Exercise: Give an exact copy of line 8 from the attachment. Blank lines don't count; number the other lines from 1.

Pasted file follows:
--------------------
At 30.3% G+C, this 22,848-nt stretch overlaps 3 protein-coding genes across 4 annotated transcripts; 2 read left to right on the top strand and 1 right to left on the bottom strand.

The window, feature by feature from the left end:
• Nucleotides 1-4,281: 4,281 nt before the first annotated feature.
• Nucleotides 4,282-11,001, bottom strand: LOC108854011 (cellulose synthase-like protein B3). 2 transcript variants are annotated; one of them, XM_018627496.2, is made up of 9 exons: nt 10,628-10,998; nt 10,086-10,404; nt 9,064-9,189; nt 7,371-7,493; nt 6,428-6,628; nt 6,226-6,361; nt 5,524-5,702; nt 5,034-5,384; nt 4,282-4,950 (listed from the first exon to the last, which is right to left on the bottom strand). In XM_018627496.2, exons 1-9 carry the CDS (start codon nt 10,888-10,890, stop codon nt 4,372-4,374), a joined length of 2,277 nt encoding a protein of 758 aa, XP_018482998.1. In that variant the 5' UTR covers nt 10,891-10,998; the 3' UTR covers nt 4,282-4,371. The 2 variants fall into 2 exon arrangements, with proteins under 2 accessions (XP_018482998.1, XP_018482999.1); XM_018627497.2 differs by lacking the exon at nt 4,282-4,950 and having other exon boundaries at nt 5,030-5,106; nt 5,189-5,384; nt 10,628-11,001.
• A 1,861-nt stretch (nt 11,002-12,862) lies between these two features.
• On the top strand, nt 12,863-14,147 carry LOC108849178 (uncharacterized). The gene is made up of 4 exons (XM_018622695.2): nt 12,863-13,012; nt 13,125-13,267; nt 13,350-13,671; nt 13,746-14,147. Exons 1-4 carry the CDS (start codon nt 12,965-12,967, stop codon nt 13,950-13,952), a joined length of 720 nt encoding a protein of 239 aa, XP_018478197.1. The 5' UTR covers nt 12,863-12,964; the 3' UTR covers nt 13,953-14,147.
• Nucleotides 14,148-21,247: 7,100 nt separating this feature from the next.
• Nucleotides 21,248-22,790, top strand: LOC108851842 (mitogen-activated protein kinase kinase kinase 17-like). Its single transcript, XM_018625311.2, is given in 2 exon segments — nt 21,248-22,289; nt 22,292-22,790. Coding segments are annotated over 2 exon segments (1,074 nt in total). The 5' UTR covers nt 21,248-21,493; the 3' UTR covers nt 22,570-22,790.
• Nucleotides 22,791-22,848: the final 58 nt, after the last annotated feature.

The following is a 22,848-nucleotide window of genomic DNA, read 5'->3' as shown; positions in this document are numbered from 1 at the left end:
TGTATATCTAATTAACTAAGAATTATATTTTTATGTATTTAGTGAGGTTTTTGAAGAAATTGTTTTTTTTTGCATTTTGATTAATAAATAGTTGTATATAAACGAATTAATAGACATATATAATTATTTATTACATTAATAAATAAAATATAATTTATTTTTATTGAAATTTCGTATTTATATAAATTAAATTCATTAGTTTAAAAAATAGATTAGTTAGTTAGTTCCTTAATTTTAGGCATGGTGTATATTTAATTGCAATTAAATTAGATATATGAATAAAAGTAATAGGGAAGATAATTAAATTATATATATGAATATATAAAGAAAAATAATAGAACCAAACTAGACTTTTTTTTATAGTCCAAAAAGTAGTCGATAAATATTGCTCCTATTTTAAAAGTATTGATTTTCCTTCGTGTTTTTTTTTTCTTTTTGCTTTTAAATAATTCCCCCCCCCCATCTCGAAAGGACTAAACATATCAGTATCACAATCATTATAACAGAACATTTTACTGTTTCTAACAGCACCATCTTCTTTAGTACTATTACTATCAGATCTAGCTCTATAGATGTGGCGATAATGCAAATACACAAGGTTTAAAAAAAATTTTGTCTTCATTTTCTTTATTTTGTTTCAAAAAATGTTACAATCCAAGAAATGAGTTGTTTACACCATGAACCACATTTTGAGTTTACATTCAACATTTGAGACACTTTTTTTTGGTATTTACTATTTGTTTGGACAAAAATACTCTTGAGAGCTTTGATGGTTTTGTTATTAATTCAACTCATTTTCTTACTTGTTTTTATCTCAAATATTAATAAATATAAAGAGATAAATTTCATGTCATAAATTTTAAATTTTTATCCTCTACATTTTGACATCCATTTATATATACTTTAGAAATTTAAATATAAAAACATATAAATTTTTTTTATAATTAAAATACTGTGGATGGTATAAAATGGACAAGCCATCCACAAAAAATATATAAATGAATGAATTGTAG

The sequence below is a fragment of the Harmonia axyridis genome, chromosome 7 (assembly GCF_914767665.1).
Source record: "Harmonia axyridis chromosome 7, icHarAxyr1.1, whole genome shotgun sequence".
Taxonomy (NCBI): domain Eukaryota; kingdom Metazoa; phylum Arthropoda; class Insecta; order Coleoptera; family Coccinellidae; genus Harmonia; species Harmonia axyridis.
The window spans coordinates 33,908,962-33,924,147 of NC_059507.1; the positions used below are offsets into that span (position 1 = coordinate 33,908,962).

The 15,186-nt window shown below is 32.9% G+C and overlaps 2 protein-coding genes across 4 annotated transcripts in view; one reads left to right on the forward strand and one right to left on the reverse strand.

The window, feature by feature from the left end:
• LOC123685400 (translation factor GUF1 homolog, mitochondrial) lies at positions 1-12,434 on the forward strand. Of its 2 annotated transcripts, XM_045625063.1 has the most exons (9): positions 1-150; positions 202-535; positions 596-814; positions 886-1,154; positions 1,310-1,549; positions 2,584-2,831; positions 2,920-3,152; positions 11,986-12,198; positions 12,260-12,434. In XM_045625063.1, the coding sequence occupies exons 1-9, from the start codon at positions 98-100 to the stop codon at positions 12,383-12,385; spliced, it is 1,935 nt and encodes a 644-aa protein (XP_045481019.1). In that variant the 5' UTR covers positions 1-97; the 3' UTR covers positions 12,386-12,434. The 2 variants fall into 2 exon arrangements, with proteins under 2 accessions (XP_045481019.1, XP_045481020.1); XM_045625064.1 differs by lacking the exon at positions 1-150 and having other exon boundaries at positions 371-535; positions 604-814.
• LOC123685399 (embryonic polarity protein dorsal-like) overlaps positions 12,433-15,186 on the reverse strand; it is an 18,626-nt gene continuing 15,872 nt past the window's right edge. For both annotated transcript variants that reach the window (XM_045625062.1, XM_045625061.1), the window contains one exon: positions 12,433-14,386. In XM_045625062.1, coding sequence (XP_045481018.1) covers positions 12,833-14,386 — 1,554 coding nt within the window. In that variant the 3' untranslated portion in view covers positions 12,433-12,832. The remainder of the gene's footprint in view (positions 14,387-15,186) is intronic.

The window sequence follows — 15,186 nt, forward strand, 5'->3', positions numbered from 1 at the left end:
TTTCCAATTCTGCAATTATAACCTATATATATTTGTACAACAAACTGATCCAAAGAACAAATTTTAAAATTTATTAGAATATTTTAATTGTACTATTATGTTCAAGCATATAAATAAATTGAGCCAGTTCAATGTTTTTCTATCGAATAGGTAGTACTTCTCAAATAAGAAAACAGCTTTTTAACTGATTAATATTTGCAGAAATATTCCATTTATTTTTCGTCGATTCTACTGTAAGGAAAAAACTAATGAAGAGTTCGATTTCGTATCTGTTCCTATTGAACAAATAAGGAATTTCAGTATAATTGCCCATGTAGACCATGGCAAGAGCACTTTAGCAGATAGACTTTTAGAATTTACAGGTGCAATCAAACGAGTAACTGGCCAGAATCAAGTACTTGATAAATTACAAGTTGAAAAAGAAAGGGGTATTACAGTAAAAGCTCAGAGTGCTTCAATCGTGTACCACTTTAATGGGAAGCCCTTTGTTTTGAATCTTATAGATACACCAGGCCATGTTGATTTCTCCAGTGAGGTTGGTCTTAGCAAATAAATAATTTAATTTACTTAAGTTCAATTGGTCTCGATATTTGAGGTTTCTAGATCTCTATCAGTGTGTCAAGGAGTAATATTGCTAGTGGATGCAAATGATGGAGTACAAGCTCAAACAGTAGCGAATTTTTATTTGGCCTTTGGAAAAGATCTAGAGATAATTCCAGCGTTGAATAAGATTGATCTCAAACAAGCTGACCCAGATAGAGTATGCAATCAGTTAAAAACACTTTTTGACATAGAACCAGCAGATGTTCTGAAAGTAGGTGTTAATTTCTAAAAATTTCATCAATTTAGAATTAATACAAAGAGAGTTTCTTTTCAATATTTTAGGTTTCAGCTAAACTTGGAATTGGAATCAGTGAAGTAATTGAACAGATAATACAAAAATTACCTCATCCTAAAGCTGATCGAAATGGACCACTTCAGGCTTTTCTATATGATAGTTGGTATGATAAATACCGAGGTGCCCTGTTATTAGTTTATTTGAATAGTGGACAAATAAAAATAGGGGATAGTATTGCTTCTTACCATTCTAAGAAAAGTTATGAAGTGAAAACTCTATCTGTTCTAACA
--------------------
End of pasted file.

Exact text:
• Nucleotides 21,248-22,790, top strand: LOC108851842 (mitogen-activated protein kinase kinase kinase 17-like). Its single transcript, XM_018625311.2, is given in 2 exon segments — nt 21,248-22,289; nt 22,292-22,790. Coding segments are annotated over 2 exon segments (1,074 nt in total). The 5' UTR covers nt 21,248-21,493; the 3' UTR covers nt 22,570-22,790.